Hello and welcome to my Arbor Coda Camber review.
In this review, I will take a look at the Coda Camber as an aggressive all-mountain snowboard.
As per tradition here at SnowboardingProfiles.com I will give the Coda Camber a score out of 100 (based on several factors) and see how it compares with other aggressive all-mountain snowboards.
Board: Arbor Coda Camber 2020
Style: Aggressive All-Mountain
Flex Rating: Medium-Stiff (7/10)
Flex Feel on Snow: Medium-Stiff (7/10)
Rating Score: 80.9/100
Compared to other Men’s Aggressive All-Mountain Boards
Out of the 19 men’s aggressive all-mountain snowboards that I rated:
Overview of the Coda Camber’s Specs
Check out the tables for the Coda Camber’s specs and available sizes.
Traditional Camber - but a little different to trad camber - Arbor's System Camber
Lighter side of Normal
Waist Width (mm)
Rec Rider Weight (lb)
Rec Rider Weight (kg)
Who is the Coda Camber Most Suited To?
The Coda camber is great for anyone who's looking for a versatile deck to ride the mountain that wants a predominantly camber feeling board - but a camber feeling board that has less consequence for skidding turns - still not easy to skid on, but more forgiving than out-and-out camber.
And if carving and jumps are your mainstay, this does both well.
Not for a beginner - it's still not catch-free - and too stiff for a beginner.
Not great in powder, but otherwise can ride pretty much anything, anywhere.
The Coda Camber in More Detail
O.k. let’s take a more detailed look at what the Coda Camber is capable of.
Board: Arbor Coda Camber 2020, 159cm (252.5mm waist width)
Date: February 27, 2019
Overcast but perfect visibility.
Snow was nice medium to medium-firm on groomer. OK off-groomer but a little crunchy and icy in patches.
Bindings angles: +15/-15
Stance width: 540mm (21.3″)
Stance Setback: Centered
Width at Inserts: 266mm (10.47")
Rider Height: 6'0"
Rider Weight: 185lbs
Rider Boot Size: US10 Vans Aura
Bindings Used: Burton Malavita M
Weight: 2840grams (6lb 4oz)
Weight per cm: 17.86 grams/cm
Average Weight per cm: 18.45 grams/cm*
*based on a small sample size of 51 boards that I've weighed in 2019 and 2020 models. So the Coda Camber is a little lighter than the average of those I've weighed. On snow, it felt normal weight-wise.
No real powder to speak of on the day.
But given that the Coda Camber is pretty much all-camber, all-be-it with that little bit of forgiveness with the system camber, the centered stance - and only a little directional (nose 1cm longer than tail), it's not likely that it would be great in powder, based on the specs, and experience with similar boards in powder.
Carving & Turning
Carving: Was a good carver, and this was the funnest part with this board - bombing and carving. Could hold a carve a little deeper and a little longer vs my Rossignol One LF (my control board).
Maneuverability at slow speeds: Not un-nimble at slow speeds, but certainly not nimble either. At slower speeds, not as nimble as Rossi One.
Overall edge-to-edge speeds: When picking up the pace, the Coda Camber becomes more maneuverable - could get it quicker edge-to-edge. Just responded better at speed.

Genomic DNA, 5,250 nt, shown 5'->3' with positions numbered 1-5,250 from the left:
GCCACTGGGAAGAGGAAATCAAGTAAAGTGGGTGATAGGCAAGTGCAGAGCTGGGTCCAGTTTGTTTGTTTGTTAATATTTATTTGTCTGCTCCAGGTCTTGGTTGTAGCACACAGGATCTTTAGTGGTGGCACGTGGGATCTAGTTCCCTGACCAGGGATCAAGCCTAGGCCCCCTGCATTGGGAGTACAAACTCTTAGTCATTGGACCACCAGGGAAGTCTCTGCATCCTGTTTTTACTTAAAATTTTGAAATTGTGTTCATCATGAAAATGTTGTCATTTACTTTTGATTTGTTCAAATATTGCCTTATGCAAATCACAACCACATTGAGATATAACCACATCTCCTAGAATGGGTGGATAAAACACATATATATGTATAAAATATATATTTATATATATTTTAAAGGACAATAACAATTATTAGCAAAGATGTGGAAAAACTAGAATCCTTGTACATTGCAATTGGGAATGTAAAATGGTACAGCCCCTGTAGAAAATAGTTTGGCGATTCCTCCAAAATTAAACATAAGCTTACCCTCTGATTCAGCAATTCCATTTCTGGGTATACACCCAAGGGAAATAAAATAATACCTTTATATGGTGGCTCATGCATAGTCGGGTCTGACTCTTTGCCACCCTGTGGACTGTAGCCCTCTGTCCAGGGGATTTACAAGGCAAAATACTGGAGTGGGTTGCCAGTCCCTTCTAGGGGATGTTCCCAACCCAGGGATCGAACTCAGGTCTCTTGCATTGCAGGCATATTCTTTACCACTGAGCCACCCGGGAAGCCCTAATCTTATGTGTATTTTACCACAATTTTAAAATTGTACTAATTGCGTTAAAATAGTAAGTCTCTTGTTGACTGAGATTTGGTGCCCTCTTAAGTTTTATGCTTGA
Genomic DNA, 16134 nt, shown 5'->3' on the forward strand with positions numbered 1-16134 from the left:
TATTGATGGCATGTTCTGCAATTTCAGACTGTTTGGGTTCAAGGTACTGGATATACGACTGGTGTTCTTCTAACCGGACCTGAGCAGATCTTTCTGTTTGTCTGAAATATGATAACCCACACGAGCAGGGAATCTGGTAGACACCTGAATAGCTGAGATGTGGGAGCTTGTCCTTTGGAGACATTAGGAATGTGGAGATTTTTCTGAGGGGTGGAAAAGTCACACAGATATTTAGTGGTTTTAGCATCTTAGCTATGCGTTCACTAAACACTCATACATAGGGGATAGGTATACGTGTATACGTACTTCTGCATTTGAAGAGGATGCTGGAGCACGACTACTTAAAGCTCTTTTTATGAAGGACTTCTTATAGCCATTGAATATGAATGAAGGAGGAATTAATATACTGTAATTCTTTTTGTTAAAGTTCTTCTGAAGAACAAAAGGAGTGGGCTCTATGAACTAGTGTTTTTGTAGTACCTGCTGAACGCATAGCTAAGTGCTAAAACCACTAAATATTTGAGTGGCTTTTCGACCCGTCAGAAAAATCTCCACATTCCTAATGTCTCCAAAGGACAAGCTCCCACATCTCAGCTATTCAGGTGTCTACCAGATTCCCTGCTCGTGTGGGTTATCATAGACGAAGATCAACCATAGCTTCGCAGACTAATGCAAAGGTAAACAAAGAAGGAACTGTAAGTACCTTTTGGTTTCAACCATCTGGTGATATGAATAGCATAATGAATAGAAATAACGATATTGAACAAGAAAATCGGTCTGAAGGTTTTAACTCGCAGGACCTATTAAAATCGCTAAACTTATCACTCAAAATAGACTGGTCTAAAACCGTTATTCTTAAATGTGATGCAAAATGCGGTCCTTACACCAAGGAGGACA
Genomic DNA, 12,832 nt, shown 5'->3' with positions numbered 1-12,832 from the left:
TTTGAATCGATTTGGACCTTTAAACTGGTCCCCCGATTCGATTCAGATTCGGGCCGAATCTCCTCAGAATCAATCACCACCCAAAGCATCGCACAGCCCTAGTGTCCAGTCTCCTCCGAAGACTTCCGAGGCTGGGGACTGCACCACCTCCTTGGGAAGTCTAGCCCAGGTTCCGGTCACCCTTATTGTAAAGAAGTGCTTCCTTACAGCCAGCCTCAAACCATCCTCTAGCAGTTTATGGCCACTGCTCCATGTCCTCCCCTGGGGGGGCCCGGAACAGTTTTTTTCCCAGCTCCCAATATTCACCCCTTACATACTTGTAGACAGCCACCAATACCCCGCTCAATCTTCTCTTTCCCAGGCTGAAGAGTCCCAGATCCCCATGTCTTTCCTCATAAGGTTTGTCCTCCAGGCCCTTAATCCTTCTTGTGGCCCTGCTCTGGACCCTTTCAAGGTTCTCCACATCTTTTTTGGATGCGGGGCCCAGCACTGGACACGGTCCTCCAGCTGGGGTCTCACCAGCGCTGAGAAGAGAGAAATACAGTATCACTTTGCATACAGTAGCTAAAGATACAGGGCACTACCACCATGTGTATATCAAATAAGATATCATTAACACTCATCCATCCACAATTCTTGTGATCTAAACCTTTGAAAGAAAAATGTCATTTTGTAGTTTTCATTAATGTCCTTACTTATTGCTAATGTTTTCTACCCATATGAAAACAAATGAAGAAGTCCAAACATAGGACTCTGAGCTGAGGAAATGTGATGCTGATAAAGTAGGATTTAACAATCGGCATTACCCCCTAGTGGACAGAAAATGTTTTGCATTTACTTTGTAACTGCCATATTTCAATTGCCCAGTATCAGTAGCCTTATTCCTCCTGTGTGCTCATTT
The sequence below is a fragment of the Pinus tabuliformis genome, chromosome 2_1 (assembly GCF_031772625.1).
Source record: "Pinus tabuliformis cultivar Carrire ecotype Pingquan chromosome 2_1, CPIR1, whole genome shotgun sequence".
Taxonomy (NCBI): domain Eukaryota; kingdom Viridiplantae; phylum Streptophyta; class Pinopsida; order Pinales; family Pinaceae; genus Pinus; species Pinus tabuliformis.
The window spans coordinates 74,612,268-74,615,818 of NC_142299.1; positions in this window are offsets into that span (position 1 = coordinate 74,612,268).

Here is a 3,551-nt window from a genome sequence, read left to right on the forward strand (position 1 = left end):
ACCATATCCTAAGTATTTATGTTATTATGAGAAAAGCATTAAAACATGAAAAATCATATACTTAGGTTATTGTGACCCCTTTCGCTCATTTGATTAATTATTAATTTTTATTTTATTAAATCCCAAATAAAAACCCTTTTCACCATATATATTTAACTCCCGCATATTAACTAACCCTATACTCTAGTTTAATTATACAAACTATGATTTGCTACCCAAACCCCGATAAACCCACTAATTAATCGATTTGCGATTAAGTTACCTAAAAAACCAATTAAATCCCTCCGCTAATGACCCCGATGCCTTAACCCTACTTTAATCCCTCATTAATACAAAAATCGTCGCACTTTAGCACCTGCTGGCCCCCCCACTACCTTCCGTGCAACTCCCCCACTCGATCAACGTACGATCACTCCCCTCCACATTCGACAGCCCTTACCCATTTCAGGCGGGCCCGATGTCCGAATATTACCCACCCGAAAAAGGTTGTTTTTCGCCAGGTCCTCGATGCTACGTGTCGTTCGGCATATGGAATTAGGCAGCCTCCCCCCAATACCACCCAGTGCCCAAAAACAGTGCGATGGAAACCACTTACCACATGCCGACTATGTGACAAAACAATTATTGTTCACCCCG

Skids: You can get away with skids to a certain extent, but not overly friendly of skids.
Max Speed = 44.2mph (71.1kph)
As good as the Rossi One at speed (which I find pretty good vs a lot of others). Still felt stable at higher speeds, and felt confident riding it at speed.
I didn't find the Coda Camber to be quite as good in uneven terrain (bumps and crud) as the Rossi One, but it wasn't terrible either. Middle of the road for uneven terrain, IMO.
Let’s Break up this text with a Video
Really good for jumps. Great pop and solid on landings and approach.
Pop: A really good amount of pop. I wouldn't say it's the easiest in the world to access, but also not too difficult to access. You can get a good bit with little effort and then more when you load it up.
Approach: Nice and stable - and decently nimble.
Landing: Really solid.
Side-hits: Ideally slightly more nimble at slightly slower speeds, for trickier approaches, but still really good for side-hits.
Small jumps: Good for small jumps.
Big jumps: Great for big jumps. This can do any size of jump but is even more suitable for bigger jumps.
Pretty close to the same going both ways. Given the fact that the only thing that doesn't make it twin is the 1cm longer nose vs tail, it's kind of the same on groomers, technically - being twin between the contact points. So maybe it was just psychological that it wasn't quite perfect riding switch.
Great pop, great landings, and good landing and taking off switch. Felt like it took a little more to get the spin around vs the Rossi One and some other boards - and maybe that was down to the stiffer torsional flex, but overall still pretty good for spins.
Was less buttery than the Rossi One - and that was expected with the extra flex. There wasn't zero butterability, but it wasn't overly easy to butter either. Middle of the road.
Score Breakdown and Final Verdict
Check out the breakdown of the score in the table below.
Contribution to Final Score
TOTAL after normalizing
Overall, the Coda Camber excels mostly with carving and jumps. So, if those are your mainstay, and you like a board a little stiffer than medium, mostly camber, and on the more freestyle end of the all-mountain spectrum, then the Coda Camber should be a good match for you.
More Info, Current Prices and Where to Buy Online
If you want to learn more about the Coda Camber, or if you are ready to buy, or if you just want to research prices and availability, check out the links below.
If you want to check out some other aggressive all-mountain snowboard options, or if you want to compare how the Coda Camber compares to other aggressive all-mountain snowboards, then check out the next link.